Giancarlo Stanton Trade Rumors: Ranking Every Top Suitor from Best to Worst Fit
It shouldn't be any surprise that plenty of MLB teams would show interest in a 23-year-old outfielder coming off a season during which he knocked 37 home runs with 86 RBI while batting .290 with a .969 OPS.
The question is whether or not the Miami Marlins are putting Giancarlo Stanton on the trade block after the salary purge that sent Josh Johnson, Jose Reyes and Mark Buehrle to the Toronto Blue Jays. Stanton let it be known through Twitter that he wasn't happy about the deal.
The presumption is that the Marlins will eventually want to trade Stanton before he becomes expensive through arbitration. His first year of eligibility is 2013, and the general belief is that Stanton's salary could go from the $480,000 he made this season up to $7 million next year, according to The Miami Herald's Barry Jackson.
An MLB source informed The Boston Globe's Nick Cafardo that many teams have contacted the Marlins about a possible deal, including the New York Yankees, Boston Red Sox, Philadelphia Phillies, Baltimore Orioles and Chicago Cubs.
I would imagine you could include almost every team in MLB on that list. Even those that don't have an opening for a corner outfielder would likely try to make room for a player of Stanton's age, talent and four years of club control.
Former teammate Johnson said he believes Stanton eventually wants to play in his home state of California. However, he'll probably have to wait for free agency to make that happen.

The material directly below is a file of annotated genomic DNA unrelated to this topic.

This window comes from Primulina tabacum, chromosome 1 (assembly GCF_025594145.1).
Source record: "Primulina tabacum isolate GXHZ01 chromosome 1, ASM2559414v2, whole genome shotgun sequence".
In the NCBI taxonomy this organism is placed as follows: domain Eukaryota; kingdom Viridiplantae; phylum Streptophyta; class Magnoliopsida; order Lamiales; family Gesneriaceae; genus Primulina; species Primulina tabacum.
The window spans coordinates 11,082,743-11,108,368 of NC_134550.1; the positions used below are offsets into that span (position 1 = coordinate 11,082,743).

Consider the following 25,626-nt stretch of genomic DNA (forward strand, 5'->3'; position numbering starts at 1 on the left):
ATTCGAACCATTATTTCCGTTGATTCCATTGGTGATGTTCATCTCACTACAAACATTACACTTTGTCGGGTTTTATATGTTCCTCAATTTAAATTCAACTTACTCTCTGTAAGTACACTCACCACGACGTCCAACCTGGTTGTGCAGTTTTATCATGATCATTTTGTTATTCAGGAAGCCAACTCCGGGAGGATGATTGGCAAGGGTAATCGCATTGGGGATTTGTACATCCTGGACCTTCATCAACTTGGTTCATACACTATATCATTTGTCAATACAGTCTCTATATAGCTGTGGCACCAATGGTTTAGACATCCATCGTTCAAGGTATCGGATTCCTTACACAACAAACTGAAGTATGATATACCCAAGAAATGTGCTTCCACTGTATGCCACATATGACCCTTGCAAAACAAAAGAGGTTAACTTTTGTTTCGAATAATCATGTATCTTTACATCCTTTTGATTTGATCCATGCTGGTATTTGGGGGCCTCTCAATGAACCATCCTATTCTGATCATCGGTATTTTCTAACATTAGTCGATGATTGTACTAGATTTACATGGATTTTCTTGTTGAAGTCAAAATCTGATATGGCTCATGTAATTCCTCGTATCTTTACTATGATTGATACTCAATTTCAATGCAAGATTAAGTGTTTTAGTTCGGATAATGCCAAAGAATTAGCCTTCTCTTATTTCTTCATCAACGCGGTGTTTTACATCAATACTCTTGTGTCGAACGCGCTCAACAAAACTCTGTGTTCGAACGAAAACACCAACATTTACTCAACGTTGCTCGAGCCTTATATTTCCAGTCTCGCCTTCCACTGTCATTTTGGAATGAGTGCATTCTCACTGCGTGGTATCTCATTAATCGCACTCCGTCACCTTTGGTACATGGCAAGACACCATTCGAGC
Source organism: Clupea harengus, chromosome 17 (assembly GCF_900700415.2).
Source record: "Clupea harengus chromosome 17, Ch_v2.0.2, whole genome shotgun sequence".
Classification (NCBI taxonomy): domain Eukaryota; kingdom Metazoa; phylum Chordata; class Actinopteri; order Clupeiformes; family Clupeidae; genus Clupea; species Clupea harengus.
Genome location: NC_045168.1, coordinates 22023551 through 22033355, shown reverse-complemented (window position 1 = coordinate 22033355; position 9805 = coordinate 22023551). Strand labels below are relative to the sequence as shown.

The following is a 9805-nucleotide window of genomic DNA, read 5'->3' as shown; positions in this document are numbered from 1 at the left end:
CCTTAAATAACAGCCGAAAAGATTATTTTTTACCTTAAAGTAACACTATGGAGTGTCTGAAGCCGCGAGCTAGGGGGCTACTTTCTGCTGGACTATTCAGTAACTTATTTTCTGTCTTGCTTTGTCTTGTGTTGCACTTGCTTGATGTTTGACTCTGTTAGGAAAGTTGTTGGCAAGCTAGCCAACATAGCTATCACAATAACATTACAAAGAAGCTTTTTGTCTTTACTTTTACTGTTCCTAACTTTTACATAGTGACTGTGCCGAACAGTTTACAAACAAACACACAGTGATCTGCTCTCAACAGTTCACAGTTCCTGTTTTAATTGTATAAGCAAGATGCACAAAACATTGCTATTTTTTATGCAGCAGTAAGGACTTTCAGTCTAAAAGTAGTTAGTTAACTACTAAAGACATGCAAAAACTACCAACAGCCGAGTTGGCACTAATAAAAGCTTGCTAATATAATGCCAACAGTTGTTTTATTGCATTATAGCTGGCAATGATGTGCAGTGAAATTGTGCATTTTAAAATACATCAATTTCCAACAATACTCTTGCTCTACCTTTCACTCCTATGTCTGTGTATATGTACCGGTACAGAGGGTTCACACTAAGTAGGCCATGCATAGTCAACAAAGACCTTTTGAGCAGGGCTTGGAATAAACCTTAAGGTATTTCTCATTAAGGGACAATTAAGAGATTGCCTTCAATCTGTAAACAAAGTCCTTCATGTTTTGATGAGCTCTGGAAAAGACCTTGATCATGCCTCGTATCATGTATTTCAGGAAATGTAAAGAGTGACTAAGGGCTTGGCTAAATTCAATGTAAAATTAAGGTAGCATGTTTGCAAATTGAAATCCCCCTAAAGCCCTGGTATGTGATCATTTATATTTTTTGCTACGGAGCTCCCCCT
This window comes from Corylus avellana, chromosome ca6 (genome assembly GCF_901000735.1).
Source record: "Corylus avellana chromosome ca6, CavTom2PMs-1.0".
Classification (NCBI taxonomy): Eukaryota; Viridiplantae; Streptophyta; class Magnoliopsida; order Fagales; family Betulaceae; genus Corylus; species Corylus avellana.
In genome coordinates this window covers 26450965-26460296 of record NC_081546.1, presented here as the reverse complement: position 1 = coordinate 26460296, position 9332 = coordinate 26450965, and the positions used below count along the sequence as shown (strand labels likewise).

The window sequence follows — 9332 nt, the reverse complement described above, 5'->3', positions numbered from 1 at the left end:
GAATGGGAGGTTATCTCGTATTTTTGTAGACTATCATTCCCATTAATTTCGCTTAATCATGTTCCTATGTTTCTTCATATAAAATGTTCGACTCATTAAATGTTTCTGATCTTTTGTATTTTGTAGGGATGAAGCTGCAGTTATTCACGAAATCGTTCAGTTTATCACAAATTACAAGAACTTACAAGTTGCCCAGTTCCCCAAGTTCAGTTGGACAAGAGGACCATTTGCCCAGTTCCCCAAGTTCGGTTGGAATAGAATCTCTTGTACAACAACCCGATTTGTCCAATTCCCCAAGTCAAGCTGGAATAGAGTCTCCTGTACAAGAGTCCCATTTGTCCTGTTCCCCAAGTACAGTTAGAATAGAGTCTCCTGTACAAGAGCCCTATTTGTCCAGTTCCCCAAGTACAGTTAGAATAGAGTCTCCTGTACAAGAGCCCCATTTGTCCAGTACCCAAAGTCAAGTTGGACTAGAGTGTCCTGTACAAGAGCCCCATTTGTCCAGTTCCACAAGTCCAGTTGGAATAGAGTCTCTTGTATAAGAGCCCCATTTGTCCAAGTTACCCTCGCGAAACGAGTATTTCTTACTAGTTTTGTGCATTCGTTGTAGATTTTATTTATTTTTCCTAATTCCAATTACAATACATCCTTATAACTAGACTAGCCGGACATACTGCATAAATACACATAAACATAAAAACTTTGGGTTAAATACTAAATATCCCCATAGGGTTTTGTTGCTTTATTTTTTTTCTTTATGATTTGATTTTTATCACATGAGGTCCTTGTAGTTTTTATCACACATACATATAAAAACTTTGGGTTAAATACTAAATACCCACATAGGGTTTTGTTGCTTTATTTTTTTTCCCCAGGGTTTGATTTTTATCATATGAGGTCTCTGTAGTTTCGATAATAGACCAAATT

But of the five teams mentioned in Cafardo's report, which would be the best fit for Stanton? Let's take a look.
Philadelphia Phillies general manager Ruben Amaro, Jr. might go to sleep dreaming of having Giancarlo Stanton in his outfield.
Stanton represents everything the Phillies roster currently lacks: a right-handed power bat that can play right field for at least the next four seasons.
The only thing that could possibly make Stanton a more perfect fit was if he could play center field.
But with a 35-homer slugger manning one of the corner outfield spots, Amaro could afford to go with a more defensive-minded player in center. Amaro could also conceivably still sign one of the top free-agent centerfielders if he trades for Stanton.
A middle of the lineup with Chase Utley batting third, Stanton at cleanup, Ryan Howard hitting fifth and Carlos Ruiz in the sixth spot would be a strong foursome with the left-right-left combination that manager Charlie Manuel favors in that part of the batting order.
Such a trade would surely wipe out whatever minor league depth the Phillies have, however. Top pitching prospects Trevor May and Jesse Biddle would almost certainly be included in a deal. Amaro could probably say goodbye to his best catching prospect, Sebastian Valle, too.
This would be an "all-in" trade for the Phillies. Can they really afford to make that kind of deal after tapping out the farm system for years in trades for Roy Oswalt, Roy Halladay and Hunter Pence?
Boston Red Sox
The Boston Red Sox have an opening in right field, pending their negotiations with free-agent outfielder Cody Ross.
But if the choice is between Ross and Giancarlo Stanton, is there much of a dilemma? The thought of Stanton blasting baseballs over the Green Monster in Fenway Park for at least the next four years would bring warmth to even the most chilled Red Sox fan.
As The Boston Globe's Nick Cafardo writes, the Red Sox need a superstar in their lineup. They need to make a splashy move. Signing Josh Hamilton would fit those criteria. But isn't the 23-year-old Stanton a far better investment for a Red Sox team that needs to get younger?
Trading for Stanton to fill an opening in the outfield would also keep financial resources available to sign a first baseman. Would Mike Napoli or someone like Adam LaRoche still be in play for Boston under such circumstances?
Getting a young superstar like Stanton would wipe out the minor league depth that general manager Ben Cherington has tried to build, however. Can Boston really afford to trade a top pitching prospect like Matt Barnes or outfielders Jackie Bradley or Bryce Brentz?
Signing a free agent like Hamilton would just cost money. What is in the best long-term interests of the Red Sox?